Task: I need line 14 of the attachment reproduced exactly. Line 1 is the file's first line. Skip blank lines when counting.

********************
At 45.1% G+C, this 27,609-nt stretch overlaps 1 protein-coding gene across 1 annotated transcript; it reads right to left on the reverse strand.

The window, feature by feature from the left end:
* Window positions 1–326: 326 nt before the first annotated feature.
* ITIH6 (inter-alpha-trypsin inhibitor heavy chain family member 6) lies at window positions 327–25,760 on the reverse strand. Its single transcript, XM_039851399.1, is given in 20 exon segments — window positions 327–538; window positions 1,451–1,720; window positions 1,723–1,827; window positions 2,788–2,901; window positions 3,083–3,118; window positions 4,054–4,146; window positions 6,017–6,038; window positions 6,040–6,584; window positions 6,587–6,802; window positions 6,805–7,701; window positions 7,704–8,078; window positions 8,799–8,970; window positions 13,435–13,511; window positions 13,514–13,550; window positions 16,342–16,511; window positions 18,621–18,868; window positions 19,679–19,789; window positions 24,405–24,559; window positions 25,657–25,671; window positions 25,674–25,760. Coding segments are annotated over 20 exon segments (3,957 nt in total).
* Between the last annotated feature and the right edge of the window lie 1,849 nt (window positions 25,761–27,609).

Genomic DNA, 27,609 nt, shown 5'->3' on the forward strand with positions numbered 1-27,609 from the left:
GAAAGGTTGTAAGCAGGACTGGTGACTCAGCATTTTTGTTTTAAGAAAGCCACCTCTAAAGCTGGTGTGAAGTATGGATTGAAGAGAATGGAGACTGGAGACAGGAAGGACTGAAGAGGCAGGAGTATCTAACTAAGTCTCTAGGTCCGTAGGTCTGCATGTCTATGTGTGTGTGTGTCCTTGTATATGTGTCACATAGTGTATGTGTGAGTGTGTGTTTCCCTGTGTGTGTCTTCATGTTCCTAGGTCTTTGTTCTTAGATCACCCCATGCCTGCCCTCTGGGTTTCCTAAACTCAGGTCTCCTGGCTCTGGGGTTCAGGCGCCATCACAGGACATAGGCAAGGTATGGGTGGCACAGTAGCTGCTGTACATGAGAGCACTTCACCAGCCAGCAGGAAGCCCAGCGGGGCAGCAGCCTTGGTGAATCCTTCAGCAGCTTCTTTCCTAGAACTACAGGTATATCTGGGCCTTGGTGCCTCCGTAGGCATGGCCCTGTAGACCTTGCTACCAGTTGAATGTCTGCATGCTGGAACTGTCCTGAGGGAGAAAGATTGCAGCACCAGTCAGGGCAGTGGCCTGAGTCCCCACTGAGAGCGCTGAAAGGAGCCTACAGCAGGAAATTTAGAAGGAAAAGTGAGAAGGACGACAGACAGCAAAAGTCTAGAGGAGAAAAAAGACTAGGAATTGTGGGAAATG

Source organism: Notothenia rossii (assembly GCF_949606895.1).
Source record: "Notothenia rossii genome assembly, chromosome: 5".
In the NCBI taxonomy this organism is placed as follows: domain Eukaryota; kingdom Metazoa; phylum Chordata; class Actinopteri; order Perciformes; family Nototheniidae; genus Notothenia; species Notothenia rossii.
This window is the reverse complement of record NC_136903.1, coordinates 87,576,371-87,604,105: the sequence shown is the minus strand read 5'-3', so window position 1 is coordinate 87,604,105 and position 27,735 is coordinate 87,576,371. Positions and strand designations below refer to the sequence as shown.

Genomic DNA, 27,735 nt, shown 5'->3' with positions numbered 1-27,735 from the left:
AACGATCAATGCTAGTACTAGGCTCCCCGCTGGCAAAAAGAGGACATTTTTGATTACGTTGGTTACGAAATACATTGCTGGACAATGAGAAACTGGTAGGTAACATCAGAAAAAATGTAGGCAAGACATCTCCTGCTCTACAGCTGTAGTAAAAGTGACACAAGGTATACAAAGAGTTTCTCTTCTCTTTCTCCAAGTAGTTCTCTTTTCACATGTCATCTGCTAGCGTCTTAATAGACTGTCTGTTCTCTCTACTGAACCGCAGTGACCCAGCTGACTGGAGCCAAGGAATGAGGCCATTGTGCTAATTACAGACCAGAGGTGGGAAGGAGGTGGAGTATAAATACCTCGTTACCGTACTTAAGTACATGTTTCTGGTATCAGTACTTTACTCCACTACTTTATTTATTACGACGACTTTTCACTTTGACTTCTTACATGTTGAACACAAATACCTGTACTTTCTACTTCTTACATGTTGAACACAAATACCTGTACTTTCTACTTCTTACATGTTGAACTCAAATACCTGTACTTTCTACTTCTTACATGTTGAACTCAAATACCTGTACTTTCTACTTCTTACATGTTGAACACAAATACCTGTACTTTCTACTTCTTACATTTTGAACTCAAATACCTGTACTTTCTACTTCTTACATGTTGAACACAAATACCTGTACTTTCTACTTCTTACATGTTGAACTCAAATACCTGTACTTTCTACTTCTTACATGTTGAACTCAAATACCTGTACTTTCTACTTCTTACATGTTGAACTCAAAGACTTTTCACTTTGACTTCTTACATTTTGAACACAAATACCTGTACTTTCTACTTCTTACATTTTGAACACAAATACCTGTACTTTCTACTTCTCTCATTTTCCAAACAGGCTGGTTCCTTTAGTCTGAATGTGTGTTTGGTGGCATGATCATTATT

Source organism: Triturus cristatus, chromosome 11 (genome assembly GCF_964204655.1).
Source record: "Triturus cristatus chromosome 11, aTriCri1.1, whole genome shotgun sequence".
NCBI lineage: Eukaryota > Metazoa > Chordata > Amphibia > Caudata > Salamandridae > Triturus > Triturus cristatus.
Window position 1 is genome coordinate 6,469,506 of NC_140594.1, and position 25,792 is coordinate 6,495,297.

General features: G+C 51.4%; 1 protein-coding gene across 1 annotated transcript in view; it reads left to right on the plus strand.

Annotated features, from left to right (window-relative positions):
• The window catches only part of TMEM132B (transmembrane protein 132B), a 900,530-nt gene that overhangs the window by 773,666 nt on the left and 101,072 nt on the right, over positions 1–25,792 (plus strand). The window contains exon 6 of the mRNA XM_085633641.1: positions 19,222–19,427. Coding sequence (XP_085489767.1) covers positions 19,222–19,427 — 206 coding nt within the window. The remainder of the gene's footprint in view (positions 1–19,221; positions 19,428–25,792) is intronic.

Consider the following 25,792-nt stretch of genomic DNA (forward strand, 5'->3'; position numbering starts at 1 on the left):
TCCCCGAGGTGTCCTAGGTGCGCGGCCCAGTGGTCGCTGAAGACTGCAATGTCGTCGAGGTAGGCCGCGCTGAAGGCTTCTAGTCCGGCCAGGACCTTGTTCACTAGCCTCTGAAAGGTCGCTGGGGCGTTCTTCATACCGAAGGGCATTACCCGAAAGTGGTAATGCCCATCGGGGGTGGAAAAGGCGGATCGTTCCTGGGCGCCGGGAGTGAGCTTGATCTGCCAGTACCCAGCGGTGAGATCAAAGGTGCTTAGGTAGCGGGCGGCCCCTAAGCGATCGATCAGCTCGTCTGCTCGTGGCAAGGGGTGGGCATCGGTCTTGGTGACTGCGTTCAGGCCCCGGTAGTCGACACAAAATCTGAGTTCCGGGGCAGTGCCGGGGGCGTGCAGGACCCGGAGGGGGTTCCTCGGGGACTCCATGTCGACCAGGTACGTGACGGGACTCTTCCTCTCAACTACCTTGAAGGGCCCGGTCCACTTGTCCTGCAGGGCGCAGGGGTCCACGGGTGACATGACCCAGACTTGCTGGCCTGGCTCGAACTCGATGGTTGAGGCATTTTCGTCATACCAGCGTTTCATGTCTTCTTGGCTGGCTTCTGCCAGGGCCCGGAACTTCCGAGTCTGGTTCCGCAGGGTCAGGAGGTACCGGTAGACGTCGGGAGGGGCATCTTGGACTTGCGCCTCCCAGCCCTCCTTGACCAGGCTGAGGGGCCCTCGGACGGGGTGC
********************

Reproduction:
Source organism: Triturus cristatus, chromosome 11 (genome assembly GCF_964204655.1).